Community-Associated MRSA Incidence on the Rise in Children

Jenni Laidman

September 23, 2013

Community-associated (CA) invasive methicillin-resistant Staphylococcus aureus (MRSA) is on the rise in children, particularly in infants younger than 90 days and in black children, according to a report published online September 23 in Pediatrics.

The study, by Martha Iwamoto, MD, MPH, from the Centers from Disease Control and Prevention (CDC), Atlanta, Georgia, and colleagues, was in sharp contrast to a recent study showing steep declines in adult cases of hospital-onset and healthcare-associated community-onset MRSA and a slight drop in community-associated infection.

In the current analysis, Dr. Iwamoto and colleagues used laboratory-confirmed MRSA cases in the Active Bacterial Core Surveillance database of 9 geographic regions representing some 4.4 million children younger than 18 years to track the increased risk for MRSA in children.

Incidence of CA-MRSA in children rose from 1.1 case per 100,000 children in 2005 to 1.7 cases per 100,000 in 2010, with a modeled yearly increase, adjusted for race and age, of 10.2% (95% confidence interval [CI], 2.7% - 18.2%; P = .007).

Age-, race-, and sex-adjusted MRSA rates were higher among infants aged 3 to 90 days in 2010, at 43.9 cases per 100,000 children, compared with older infants and children (2.0 cases per 100,000 children). The adjusted incidence of invasive MRSA among black children was higher than among children of other races, with 6.7 cases per 100,000 in 2010 for black children compared with 1.6 cases per 100,000 for children of other races. The authors reported no significant trends for healthcare-associated community onset and hospital-onset cases.

"The household is the major vehicle of spread for MRSA strains now," Robert Daum, MD, principal investigator at the University of Chicago MRSA Research Center in Illinois, told Medscape Medical News. Dr. Daum was not involved with the current study. "A decade and a half ago the epidemiology of MRSA underwent a huge change. It's become a community pathogen and arises in patients with no exposure to healthcare."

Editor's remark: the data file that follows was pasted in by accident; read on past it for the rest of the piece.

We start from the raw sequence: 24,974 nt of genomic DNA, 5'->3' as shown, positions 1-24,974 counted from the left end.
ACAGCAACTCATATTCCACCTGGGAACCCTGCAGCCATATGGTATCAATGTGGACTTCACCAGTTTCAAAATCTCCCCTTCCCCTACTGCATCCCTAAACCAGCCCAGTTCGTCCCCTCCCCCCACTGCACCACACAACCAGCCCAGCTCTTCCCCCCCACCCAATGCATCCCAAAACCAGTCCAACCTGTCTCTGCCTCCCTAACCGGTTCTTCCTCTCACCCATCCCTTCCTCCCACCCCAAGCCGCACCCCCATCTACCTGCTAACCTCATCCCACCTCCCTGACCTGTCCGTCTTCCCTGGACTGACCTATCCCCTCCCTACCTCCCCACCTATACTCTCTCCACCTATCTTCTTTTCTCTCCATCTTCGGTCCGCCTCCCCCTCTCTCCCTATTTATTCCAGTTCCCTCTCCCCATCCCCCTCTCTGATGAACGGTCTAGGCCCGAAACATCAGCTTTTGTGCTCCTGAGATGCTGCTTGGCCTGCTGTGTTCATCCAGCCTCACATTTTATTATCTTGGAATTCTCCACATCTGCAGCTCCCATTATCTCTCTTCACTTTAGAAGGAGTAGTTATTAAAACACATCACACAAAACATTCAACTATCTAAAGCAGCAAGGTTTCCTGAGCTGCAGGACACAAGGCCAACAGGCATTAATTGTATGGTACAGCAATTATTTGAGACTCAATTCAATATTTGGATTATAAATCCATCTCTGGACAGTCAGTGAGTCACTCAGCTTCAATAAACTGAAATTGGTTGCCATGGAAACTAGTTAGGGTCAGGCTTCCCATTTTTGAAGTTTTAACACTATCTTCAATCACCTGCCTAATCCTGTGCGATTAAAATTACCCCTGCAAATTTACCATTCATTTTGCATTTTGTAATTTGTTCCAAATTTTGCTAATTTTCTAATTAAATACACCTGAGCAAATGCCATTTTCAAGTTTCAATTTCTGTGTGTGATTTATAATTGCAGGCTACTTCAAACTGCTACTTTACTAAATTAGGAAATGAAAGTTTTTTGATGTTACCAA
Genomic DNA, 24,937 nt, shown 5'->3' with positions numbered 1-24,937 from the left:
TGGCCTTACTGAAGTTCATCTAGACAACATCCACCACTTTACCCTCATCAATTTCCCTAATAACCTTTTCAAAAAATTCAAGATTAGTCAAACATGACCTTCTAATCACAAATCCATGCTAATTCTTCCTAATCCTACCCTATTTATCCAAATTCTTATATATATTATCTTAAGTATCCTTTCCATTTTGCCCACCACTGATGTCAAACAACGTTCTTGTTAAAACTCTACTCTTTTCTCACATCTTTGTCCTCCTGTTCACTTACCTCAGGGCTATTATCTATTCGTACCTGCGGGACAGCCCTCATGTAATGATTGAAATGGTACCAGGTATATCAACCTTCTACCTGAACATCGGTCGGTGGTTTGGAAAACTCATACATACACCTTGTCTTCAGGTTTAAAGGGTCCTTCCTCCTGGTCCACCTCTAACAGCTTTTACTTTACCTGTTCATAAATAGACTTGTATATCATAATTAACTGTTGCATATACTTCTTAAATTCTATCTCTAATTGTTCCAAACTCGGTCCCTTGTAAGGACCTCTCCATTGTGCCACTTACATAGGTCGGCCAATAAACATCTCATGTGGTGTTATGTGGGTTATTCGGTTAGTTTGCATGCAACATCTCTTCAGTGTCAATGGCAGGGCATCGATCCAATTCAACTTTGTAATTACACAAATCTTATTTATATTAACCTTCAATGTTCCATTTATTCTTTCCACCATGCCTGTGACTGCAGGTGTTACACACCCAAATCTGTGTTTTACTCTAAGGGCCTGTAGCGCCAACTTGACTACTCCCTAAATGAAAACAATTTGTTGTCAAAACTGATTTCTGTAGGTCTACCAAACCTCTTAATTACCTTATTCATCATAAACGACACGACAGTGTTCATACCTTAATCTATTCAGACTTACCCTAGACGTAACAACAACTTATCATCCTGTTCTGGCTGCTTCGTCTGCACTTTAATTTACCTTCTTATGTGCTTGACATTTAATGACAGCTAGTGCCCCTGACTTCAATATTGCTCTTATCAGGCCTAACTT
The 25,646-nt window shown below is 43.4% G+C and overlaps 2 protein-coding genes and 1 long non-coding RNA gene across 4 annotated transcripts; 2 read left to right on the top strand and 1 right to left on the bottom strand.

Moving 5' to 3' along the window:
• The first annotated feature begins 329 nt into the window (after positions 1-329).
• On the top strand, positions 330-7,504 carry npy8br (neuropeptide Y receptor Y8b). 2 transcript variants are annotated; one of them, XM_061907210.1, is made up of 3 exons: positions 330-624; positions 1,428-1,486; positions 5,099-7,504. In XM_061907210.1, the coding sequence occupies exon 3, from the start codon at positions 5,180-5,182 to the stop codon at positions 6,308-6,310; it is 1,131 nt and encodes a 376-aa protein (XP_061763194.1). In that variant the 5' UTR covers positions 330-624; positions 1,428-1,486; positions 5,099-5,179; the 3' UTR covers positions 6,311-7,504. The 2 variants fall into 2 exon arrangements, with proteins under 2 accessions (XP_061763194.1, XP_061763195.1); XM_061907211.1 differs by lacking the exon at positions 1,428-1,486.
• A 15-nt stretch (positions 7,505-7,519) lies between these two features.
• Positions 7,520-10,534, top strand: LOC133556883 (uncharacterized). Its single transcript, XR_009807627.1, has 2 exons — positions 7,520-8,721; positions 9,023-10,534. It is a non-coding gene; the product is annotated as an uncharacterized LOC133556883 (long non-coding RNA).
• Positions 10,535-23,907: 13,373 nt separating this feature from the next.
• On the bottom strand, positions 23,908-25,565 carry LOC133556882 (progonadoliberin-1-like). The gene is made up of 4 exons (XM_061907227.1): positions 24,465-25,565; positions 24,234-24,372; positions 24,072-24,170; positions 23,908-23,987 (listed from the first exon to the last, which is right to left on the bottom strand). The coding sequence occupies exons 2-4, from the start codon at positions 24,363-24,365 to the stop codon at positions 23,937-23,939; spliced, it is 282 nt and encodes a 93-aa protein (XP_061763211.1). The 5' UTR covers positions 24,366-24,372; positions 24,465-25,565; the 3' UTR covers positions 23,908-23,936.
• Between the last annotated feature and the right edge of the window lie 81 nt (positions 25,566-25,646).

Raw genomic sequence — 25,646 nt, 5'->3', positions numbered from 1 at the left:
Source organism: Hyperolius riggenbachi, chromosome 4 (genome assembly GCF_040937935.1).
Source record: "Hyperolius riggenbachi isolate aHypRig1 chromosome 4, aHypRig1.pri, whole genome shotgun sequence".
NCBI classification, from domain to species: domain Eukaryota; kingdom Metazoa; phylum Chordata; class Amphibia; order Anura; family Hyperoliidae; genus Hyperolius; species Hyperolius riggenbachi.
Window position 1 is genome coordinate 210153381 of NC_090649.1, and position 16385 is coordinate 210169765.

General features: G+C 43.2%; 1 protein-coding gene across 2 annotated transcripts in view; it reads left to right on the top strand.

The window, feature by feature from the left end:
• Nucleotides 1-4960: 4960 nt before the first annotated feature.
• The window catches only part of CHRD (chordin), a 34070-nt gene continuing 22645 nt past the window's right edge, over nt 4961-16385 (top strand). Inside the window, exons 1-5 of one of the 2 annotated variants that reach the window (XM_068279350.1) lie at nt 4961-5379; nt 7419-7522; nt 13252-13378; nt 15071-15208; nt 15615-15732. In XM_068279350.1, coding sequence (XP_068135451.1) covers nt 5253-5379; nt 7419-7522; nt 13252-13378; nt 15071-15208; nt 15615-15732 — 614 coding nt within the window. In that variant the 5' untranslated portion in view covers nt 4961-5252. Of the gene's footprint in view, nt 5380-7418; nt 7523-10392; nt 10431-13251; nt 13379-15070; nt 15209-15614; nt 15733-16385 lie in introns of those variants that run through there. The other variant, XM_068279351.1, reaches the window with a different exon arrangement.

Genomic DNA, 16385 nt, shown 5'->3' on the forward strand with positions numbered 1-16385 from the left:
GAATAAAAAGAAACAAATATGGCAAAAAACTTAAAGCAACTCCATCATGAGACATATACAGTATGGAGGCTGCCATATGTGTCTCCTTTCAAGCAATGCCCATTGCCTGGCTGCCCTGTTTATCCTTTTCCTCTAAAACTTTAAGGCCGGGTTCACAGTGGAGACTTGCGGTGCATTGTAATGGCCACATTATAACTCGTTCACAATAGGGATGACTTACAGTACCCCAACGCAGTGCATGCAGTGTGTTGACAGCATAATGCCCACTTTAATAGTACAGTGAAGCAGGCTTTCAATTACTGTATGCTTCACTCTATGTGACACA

He continued, "People think MRSA is a problem with dirty hospitals, but not anymore. And it hasn't been for a decade and a half now. Healthcare-associated MRSA [infections] are decreasing in number. And that's been exciting to watch. But now we have to understand that we need a targeted program to help people in households reduce the spread."

"The increase in rates of CA-MRSA in children is concerning," the study authors write. "Current prevention strategies for CA-MRSA focus on education and behavior change aimed at improving hygiene, and it is unknown whether these strategies are effective or have been widely adopted."

Of 876 pediatric MRSA cases analyzed, the researchers found that 298 (35%) were hospital-onset, 196 (23%) were healthcare-associated community-onset, and 363 (42%) were CA.

Median age at the time of infection was 2.1 years (range, 0 days - 17 years), with 39% of cases occurring among infants younger than 1 year. Most (91%) children with MRSA were hospitalized. Fifty-three cases (6%) resulted in death.

Sixty-eight percent (565/834) of children with invasive MRSA had an underlying medical condition, including prematurity (19%), a dermatologic condition such as eczema or abscesses (18%), asthma (8%), congenital disorder (4%), renal disease (2%), and malignancy (2%).

More than 80% of the hospital-onset and healthcare-associated community-onset MRSA cases were in patients with underlying conditions compared with half of the CA cases. The proportion of CA infections was greatest in children aged 5 to 10 years of age, at 71% (92) of the 130 infections in that age group.

The authors and Dr. Daum have disclosed no relevant financial relationships.

Pediatrics. Published online September 23, 2013. Abstract


Comments on Medscape are moderated and should be professional in tone and on topic. You must declare any conflicts of interest related to your comments and responses. Please see our Commenting Guide for further information. We reserve the right to remove posts at our sole discretion.